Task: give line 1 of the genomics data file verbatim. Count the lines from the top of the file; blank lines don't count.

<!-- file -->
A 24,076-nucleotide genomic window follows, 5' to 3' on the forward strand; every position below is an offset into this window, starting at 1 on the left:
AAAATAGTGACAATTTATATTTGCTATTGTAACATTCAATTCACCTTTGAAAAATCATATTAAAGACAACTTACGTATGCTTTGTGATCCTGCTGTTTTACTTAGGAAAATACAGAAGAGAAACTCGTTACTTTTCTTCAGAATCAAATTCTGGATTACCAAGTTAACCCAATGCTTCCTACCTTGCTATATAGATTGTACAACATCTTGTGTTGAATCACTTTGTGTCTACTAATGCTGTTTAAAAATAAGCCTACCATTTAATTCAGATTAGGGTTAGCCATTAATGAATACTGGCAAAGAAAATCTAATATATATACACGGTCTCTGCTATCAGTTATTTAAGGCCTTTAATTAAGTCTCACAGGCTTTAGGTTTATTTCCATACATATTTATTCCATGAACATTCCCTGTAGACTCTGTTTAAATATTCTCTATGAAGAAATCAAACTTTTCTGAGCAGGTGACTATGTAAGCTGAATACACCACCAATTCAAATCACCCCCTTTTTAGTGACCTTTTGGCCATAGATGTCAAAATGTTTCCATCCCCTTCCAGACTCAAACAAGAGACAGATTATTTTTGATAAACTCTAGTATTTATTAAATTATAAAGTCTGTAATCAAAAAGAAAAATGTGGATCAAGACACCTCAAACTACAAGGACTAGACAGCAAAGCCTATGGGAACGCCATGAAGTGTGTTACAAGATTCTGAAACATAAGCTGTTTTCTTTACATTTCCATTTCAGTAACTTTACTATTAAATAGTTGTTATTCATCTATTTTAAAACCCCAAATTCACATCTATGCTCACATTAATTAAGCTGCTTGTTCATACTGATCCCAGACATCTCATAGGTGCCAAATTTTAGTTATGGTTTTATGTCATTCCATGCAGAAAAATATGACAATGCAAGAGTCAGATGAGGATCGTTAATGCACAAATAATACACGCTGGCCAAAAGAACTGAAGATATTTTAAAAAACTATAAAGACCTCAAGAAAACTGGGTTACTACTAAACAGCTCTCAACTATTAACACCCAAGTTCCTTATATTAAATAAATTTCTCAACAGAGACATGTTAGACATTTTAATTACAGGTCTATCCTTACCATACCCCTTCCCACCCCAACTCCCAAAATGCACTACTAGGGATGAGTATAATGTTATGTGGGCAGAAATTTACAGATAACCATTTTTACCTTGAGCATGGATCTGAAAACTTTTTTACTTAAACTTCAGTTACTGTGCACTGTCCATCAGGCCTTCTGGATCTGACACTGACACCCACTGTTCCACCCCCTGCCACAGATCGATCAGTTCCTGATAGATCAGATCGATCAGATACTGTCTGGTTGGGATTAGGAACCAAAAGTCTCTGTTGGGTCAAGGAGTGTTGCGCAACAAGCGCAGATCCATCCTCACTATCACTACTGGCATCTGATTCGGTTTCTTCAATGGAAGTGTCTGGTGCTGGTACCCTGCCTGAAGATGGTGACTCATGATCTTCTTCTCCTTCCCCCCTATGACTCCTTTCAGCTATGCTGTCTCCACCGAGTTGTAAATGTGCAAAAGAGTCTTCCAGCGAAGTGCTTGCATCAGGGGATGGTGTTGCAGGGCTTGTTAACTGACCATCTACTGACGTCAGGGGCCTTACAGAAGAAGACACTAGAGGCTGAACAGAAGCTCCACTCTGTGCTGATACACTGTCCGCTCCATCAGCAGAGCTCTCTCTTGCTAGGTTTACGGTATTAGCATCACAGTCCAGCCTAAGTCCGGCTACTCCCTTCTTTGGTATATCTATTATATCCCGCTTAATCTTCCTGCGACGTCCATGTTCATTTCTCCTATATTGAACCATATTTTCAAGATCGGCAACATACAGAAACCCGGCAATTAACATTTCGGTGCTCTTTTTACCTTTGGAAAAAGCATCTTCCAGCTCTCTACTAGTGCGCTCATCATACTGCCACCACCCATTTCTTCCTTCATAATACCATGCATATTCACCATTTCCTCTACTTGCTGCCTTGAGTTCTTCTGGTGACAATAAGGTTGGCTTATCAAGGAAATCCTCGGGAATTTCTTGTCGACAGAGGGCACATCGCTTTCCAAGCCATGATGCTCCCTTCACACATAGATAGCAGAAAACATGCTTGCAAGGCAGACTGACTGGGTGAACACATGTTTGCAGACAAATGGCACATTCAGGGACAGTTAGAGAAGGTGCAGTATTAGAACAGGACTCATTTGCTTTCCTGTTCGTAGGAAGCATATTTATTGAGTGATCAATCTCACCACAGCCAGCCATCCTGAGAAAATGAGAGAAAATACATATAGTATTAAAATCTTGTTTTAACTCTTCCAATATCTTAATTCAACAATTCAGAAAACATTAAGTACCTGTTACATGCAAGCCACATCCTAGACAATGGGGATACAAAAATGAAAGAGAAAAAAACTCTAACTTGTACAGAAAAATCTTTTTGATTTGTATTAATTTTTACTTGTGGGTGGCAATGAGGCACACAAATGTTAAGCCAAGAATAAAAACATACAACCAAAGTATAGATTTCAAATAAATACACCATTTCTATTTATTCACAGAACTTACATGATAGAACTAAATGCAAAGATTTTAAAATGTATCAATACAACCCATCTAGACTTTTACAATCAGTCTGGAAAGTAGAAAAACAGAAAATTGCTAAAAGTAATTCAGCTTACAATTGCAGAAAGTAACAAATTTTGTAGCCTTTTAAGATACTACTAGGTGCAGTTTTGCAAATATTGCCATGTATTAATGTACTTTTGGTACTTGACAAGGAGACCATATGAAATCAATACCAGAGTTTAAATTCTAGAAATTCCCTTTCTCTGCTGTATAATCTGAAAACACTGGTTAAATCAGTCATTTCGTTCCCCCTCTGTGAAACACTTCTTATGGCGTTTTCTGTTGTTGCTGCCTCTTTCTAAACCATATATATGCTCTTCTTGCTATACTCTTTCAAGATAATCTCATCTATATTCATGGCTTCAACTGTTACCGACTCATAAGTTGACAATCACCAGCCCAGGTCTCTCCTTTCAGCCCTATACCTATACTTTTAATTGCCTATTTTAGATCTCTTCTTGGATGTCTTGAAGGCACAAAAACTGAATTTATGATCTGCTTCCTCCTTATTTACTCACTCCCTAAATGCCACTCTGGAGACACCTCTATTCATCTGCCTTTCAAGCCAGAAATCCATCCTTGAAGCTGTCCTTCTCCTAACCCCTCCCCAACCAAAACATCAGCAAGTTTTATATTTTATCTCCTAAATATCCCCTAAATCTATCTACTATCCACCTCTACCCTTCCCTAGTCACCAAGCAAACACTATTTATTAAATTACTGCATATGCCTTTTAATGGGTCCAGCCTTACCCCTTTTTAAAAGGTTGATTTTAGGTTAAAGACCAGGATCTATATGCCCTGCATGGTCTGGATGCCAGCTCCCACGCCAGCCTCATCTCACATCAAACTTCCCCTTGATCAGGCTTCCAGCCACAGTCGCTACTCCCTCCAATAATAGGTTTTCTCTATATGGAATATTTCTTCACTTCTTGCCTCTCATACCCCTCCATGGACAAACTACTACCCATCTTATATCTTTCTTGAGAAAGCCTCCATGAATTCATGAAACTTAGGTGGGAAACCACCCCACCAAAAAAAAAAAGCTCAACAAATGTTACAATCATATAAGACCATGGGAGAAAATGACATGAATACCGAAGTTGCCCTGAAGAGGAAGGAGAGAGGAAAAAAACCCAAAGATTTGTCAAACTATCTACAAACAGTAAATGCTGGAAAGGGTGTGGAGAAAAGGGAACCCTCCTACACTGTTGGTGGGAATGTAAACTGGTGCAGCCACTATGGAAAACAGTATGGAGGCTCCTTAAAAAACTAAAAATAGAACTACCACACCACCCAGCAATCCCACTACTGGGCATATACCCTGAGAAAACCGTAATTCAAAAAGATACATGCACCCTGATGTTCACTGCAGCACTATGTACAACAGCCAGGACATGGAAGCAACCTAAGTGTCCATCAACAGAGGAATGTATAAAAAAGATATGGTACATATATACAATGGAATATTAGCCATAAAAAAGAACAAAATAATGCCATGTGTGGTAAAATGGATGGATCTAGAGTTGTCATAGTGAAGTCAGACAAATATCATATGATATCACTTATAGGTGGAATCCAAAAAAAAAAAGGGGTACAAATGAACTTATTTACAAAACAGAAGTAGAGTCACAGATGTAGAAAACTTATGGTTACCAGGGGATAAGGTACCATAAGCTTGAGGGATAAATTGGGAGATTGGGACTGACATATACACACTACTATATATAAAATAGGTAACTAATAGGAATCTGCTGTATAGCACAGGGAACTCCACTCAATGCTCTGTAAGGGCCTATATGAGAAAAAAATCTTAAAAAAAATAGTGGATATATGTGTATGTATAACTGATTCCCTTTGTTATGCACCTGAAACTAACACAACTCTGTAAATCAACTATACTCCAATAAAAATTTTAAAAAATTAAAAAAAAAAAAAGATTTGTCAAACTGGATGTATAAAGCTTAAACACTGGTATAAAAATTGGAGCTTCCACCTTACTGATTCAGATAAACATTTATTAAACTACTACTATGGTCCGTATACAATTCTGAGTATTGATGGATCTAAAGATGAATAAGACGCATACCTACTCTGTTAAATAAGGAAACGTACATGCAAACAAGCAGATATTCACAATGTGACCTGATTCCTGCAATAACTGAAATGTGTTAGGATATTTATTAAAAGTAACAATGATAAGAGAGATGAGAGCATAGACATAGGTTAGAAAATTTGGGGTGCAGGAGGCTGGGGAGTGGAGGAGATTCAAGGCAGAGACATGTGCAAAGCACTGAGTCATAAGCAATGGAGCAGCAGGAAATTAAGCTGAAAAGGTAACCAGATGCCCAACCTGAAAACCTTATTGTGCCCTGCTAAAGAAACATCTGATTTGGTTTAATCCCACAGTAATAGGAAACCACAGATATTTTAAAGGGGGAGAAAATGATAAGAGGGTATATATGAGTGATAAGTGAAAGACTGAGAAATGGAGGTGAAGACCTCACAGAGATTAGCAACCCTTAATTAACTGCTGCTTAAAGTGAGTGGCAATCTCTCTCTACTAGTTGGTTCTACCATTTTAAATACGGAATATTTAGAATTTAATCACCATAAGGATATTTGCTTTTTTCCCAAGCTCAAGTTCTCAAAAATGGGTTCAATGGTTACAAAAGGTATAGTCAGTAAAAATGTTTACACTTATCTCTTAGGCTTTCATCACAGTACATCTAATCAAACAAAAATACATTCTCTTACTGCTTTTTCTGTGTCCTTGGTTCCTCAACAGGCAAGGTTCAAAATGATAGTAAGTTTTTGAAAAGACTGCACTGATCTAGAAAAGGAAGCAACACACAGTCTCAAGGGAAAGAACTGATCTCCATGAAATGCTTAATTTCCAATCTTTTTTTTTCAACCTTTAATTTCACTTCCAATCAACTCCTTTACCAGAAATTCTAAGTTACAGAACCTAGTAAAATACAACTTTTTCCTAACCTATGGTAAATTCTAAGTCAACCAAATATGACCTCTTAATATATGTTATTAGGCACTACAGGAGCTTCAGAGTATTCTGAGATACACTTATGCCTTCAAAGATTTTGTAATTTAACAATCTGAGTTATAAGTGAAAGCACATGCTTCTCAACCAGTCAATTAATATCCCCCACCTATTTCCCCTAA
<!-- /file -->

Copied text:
A 24,076-nucleotide genomic window follows, 5' to 3' on the forward strand; every position below is an offset into this window, starting at 1 on the left: